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Could someone please explain the difference between a TLB (Translation lookaside buffer) miss and a cache miss?

I believe I found out TLB refers to some sort of virtual memory address but I wasn't overly clear what this actually meant?

I understand cache misses result when a block of memory (the size of a cache line) is loaded into the (L3?) cache and if a required address is not held within the current cache lines- this is a cache miss.

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3 Answers 3

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Well, all of today's modern operating systems use something called virtual memory. Every address generated by CPU is virtual. There are page tables that map such virtual addresses to physical addressed. And a TLB is just a cache of page table entries.

On the other hand L1, L2, L3 caches cache main memory contents.

A TLB miss occurs when the mapping of virtual memory address => physical memory address for a CPU requested virtual address is not in TLB. Then that entry must be fetched from page table into the TLB.

A cache miss occurs when the CPU requires something that is not in the cache. The data is then looked for in the primary memory (RAM). If it is not there, data must be fetched from secondary memory (hard disk).

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What is the purpose of the virtual memory address and what does it actually refer to, still the main memory (RAM)? –  mezamorphic May 4 '12 at 11:16
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Well, earlier 32 bit CPUs used to generate 32 bit addresses ~4GB of addressable memory. But RAM amount was often less than 4GB. Now, if you have 1GB RAM, you cannot run a program that needs more than 1GB of addressable memory. So why not fool the program into believing you have 4GB RAM? Where only a fraction of program data resides in RAM and the rest in hard drive. That is what virtual memory does. You can read all about it in this Wikipedia article. Current 64 bit CPUs also use virtual memory. Only the virtual address length is now 48 bit. –  Hindol May 4 '12 at 11:33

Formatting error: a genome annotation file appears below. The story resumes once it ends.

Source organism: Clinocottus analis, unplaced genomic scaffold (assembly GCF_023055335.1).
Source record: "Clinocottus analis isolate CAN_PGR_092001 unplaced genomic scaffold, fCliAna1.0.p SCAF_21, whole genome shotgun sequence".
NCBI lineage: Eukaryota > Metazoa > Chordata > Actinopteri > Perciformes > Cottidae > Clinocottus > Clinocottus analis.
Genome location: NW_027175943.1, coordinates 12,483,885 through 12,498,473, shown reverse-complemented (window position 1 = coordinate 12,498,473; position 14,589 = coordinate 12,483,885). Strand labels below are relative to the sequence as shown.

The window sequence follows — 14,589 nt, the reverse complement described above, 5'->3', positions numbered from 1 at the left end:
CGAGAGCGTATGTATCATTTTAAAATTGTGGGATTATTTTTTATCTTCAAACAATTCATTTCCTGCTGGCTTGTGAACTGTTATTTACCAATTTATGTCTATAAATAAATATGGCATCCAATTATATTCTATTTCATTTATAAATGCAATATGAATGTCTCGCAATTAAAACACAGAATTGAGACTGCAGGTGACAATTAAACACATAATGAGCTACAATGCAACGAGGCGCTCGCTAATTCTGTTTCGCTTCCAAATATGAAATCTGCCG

The following sequence after loading first instruction address (i.e. virtual address) in PC makes concept of TLB miss and cache miss very clear.

The first instruction • Accessing the first instruction

  • Take the starting PC
  • Access iTLBwith the VPN extracted from PC: iTLBmiss
  • Invoke iTLBmiss handler
  • Calculate PTE address
  • If PTEsare cached in L1 data and L2 caches, look them up with PTE address: you will miss there also
  • Access page table in main memory: PTE is invalid: page fault
  • Invoke page fault handler
  • Allocate page frame, read page from disk, update PTE, load PTE in iTLB, restart fetch • Now you have the physical address

  • Access Icache: miss

  • Send refill request to higher levels: you miss everywhere
  • Send request to memory controller (north bridge)
  • Access main memory
  • Read cache line
  • Refill all levels of cache as the cache line returns to the processor
  • Extract the appropriate instruction from the cache line with the block offset • This is the longest possible latency in an instruction/data access

source https://software.intel.com/en-us/articles/recap-virtual-memory-and-cache

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As the HOW of both the processes are mentioned. On the note of performance, a cache miss does not necessarily stall the CPU. A small number of cache misses can be tolerated using algorithmic pre-fetching techniques. A TLB miss however causes the CPU to stall till the TLB has been updated with the new address. In other words prefetching can mask a cache miss but not a TLB miss.

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This is not strictly true. With out-of-order execution and hardware page table walking (x86, ARM, some MIPS Release 5, etc.) a TLB miss may not immediately stall the processor. Furthermore, academic papers have proposed hardware prefetch for TLBs. It would also be possible for a processor to prefetch TLB entries with an ordinary memory prefetch instruction. –  Paul A. Clayton Jun 20 at 12:03

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